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From Michel Segel <michael_se...@hotmail.com>
Subject Re: HBase parallel scanner performance
Date Thu, 19 Apr 2012 14:12:20 GMT

Are you trying to solve a real problem, or is this a class project?

Your solution doesn't scale. It's a non starter. 130 seconds for each iteration times 1 million
seconds is how long? 130 million seconds, which is ~36000 hours or over 4 years to complete.
(the numbers are rough but you get the idea...)

That's assuming that your table is static and doesn't change.

I didn't even ask if you were attempting any sort of server side filtering which would reduce
the amount of data you send back to the client because it a moot point. 

Finer tuning is also moot.

So you insert a row in one table. You then do n^2 operations to pull out data.
The better solution is to insert data into 2 tables where you then have to do 2n operations
to get the same results. Thats per thread btw.  So if you were running 10 threads, you would
have 10n^2  operations versus 20n operations to get the same result set.

A million row table... 1*10^13. Vs 2*10^6 

I don't believe I mentioned anything about HBase's internals and this solution works for any
NoSQL database.

Sent from a remote device. Please excuse any typos...

Mike Segel

On Apr 19, 2012, at 7:03 AM, Narendra yadala <narendra.yadala@gmail.com> wrote:

> Hi Michel
> Yes, that is exactly what I do in step 2. I am aware of the reason for the
> scanner timeout exceptions. It is the time between two consecutive
> invocations of the next call on a specific scanner object. I increased the
> scanner timeout to 10 min on the region server and still I keep seeing the
> timeouts. So I reduced my scanner cache to 128.
> Full table scan takes 130 seconds and there are 2.2 million rows in the
> table as of now. Each row is around 2 KB in size. I measured time for the
> full table scan by issuing `count` command from the hbase shell.
> I kind of understood the fix that you are specifying, but do I need to
> change the table structure to fix this problem? All I do is a n^2 operation
> and even that fails with 10 different types of exceptions. It is mildly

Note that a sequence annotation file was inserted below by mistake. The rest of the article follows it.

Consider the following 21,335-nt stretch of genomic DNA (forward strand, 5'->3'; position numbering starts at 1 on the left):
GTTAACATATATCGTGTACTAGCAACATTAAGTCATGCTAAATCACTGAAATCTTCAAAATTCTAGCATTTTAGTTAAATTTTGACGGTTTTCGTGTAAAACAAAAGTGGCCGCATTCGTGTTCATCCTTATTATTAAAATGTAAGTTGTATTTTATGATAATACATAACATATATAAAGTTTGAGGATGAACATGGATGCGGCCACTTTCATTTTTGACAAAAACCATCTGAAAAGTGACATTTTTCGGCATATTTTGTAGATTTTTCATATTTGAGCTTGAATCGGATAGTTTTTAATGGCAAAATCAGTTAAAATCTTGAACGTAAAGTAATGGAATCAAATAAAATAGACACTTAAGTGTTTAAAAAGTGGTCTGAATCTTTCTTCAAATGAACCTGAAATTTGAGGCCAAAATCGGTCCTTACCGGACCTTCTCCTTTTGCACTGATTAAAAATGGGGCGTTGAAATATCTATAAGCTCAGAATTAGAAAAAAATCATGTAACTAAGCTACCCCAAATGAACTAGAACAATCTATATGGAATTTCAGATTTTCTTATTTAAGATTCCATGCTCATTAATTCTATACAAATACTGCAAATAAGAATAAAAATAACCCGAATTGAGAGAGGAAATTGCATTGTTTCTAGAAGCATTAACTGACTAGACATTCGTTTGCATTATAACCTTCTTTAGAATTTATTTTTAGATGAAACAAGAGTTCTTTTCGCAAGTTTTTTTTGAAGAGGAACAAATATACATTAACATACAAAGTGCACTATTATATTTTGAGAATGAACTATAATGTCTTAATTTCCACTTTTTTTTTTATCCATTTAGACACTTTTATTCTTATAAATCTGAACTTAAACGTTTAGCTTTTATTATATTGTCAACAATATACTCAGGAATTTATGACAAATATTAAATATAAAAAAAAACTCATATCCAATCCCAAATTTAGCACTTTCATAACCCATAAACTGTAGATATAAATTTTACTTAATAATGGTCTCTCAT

> annoying that I need to know all the low level storage details of HBase to
> do such a simple operation. And this is happening for just 14 parallel
> scanners. I am wondering what would happen when there are thousands of
> parallel scanners.
> Please let me know if there is any configuration param change which would
> fix this issue.
> Thanks a lot
> Narendra
> On Thu, Apr 19, 2012 at 4:40 PM, Michel Segel <michael_segel@hotmail.com>wrote:
>> So in your step 2 you have the following:
>> FOREACH row IN TABLE alpha:
>>    SELECT something
>>    FROM TABLE alpha
>>    WHERE alpha.url = row.url
>> Right?
>> And you are wondering why you are getting timeouts?
>> ...
>> ...
>> And how long does it take to do a full table scan? ;-)
>> (there's more, but that's the first thing you should see...)
>> Try creating a second table where you invert the URL and key pair such
>> that for each URL, you have a set of your alpha table's keys?
>> Then you have the following...
>> FOREACH row IN TABLE alpha:
>>  FETCH key-set FROM beta
>>  WHERE beta.rowkey = alpha.url
>> Note I use FETCH to signify that you should get a single row in response.
>> Does this make sense?
>> ( your second table is actually and index of the URL column in your first
>> table)
>> HTH
>> Sent from a remote device. Please excuse any typos...
>> Mike Segel
>> On Apr 19, 2012, at 5:43 AM, Narendra yadala <narendra.yadala@gmail.com>
>> wrote:
>>> I have an issue with my HBase cluster. We have a 4 node HBase/Hadoop
>> (4*32
>>> GB RAM and 4*6 TB disk space) cluster. We are using Cloudera distribution
>>> for maintaining our cluster. I have a single tweets table in which we
>> store
>>> the tweets, one tweet per row (it has millions of rows currently).
>>> Now I try to run a Java batch (not a map reduce) which does the
>> following :
>>>  1. Open a scanner over the tweet table and read the tweets one after
>>>  another. I set scanner caching to 128 rows as higher scanner caching is
>>>  leading to ScannerTimeoutExceptions. I scan over the first 10k rows
>> only.
>>>  2. For each tweet, extract URLs (linkcolfamily:urlvalue) that are there
>>>  in that tweet and open another scanner over the tweets table to see who
>>>  else shared that link. This involves getting rows having that URL from
>> the
>>>  entire table (not first 10k rows).
>>>  3. Do similar stuff as in step 2 for hashtags
>>>  (hashtagcolfamily:hashtagvalue).
>>>  4. Do steps 1-3 in parallel for approximately 7-8 threads. This number
>>>  can be higher (thousands also) later.
>>> When I run this batch I got the GC issue which is specified here
>> http://www.cloudera.com/blog/2011/02/avoiding-full-gcs-in-hbase-with-memstore-local-allocation-buffers-part-1/
>>> Then I tried to turn on the MSLAB feature and changed the GC settings by
>>> specifying  -XX:+UseParNewGC  and  -XX:+UseConcMarkSweepGC JVM flags.
>>> Even after doing this, I am running into all kinds of IOExceptions
>>> and SocketTimeoutExceptions.
>>> This Java batch opens approximately 7*2 (14) scanners open at a point in
>>> time and still I am running into all kinds of troubles. I am wondering
>>> whether I can have thousands of parallel scanners with HBase when I need
>> to
>>> scale.
>>> It would be great to know whether I can open thousands/millions of
>> scanners
>>> in parallel with HBase efficiently.
>>> Thanks
>>> Narendra

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